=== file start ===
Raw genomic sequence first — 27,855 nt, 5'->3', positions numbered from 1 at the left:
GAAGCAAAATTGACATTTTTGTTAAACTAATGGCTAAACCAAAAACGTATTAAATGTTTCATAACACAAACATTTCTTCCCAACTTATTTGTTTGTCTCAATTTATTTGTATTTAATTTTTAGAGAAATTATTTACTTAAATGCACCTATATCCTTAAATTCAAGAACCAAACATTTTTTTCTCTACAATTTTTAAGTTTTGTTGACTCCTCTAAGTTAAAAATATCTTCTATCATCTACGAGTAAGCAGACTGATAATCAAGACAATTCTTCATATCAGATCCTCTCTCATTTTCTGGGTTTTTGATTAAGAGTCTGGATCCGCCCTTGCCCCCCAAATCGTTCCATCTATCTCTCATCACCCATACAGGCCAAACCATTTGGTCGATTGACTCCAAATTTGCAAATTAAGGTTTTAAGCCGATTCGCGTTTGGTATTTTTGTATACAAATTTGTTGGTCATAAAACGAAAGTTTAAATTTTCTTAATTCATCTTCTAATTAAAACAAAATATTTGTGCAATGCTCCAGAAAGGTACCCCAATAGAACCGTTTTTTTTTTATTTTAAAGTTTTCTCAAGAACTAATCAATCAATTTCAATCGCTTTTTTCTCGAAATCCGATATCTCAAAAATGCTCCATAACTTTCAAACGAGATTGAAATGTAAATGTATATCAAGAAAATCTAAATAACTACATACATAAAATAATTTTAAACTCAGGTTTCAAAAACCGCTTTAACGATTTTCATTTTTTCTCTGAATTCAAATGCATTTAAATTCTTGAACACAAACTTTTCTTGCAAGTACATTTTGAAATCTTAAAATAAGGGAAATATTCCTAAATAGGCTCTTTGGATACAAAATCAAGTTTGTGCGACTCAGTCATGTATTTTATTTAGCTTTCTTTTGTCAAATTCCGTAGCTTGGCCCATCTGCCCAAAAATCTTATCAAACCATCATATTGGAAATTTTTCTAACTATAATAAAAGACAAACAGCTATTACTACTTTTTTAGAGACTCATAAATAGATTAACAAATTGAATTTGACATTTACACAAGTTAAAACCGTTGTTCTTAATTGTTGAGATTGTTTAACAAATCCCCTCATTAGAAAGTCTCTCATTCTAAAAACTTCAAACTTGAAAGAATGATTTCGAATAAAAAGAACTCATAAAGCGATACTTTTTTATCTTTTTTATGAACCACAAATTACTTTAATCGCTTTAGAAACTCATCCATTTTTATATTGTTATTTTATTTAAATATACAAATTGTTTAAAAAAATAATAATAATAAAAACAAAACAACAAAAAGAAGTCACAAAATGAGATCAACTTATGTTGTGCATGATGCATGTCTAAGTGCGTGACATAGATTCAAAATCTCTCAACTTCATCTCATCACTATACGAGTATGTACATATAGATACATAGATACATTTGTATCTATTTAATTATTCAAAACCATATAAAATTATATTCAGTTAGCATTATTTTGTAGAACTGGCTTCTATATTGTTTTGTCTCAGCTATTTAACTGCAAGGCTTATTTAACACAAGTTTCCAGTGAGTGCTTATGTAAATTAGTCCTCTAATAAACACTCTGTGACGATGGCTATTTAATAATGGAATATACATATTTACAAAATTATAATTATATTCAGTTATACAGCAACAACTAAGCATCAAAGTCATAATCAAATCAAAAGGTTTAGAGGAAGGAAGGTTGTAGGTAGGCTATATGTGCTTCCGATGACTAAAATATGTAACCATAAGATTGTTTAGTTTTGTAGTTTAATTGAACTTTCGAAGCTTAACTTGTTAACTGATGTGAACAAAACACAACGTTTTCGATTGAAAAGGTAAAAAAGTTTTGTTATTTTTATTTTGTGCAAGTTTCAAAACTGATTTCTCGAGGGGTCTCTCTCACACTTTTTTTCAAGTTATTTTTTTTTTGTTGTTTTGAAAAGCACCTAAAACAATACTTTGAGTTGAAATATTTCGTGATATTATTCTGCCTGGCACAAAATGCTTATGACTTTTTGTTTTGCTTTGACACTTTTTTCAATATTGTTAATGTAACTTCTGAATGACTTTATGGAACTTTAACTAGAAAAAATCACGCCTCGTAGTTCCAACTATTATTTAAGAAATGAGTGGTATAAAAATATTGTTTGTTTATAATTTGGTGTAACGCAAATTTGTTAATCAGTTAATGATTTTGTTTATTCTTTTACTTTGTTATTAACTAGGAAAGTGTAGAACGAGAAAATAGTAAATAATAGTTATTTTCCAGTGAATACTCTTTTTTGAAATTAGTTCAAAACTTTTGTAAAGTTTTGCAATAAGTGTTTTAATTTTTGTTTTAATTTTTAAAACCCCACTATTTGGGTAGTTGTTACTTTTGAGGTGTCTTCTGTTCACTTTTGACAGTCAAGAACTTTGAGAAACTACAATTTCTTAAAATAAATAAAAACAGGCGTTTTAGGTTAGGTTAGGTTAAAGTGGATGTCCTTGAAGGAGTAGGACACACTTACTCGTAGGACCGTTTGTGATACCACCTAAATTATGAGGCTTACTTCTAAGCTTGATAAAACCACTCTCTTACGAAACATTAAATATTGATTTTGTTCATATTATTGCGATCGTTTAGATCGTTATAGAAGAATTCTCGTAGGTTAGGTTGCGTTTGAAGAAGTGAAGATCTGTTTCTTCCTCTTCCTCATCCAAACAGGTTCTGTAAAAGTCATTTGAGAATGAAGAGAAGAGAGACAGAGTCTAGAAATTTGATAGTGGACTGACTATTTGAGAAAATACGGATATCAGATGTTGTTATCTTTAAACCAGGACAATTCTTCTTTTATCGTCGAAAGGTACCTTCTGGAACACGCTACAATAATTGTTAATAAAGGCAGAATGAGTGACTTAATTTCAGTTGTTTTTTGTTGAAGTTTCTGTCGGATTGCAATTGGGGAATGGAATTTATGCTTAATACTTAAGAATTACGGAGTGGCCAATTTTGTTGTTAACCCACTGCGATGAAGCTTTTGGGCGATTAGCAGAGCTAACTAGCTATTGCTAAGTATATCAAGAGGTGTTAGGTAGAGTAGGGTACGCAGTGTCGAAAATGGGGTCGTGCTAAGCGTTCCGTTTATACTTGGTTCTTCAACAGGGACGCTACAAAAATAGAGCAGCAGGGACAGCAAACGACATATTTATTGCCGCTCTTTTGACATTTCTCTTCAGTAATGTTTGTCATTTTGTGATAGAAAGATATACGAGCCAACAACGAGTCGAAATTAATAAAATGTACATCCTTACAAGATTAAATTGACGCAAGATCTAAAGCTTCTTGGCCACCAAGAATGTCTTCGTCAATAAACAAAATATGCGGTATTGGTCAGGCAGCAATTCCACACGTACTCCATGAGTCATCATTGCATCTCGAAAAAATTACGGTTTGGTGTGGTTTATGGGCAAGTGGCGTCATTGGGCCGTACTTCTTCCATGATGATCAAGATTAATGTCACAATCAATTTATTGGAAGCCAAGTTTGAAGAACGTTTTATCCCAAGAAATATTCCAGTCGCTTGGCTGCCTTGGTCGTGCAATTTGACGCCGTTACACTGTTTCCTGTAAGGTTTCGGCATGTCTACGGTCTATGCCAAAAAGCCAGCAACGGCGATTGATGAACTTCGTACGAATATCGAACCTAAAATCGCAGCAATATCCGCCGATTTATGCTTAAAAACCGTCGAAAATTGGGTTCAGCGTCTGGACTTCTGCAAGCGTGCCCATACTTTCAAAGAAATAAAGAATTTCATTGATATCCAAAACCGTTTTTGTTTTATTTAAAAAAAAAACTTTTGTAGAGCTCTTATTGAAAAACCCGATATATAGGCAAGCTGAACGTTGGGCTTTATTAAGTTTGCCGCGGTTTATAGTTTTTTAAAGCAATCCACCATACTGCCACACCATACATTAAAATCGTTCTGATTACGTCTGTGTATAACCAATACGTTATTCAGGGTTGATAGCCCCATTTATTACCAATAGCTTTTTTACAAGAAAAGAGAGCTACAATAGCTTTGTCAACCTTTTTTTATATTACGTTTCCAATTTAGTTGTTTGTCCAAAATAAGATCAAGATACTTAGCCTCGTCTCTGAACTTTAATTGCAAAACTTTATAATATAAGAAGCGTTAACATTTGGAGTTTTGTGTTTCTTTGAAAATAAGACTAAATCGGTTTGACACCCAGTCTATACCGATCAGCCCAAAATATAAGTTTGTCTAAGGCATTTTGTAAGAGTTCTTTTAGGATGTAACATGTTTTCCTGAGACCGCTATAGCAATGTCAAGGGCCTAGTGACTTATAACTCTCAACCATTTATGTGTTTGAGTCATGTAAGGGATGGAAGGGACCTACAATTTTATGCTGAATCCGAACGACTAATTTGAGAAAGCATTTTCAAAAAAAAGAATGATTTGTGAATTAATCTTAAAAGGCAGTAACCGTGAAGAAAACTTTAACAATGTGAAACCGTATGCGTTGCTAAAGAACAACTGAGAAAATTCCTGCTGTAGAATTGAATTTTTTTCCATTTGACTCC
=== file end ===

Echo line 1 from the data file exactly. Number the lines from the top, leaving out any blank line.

Raw genomic sequence first — 27,855 nt, 5'->3', positions numbered from 1 at the left: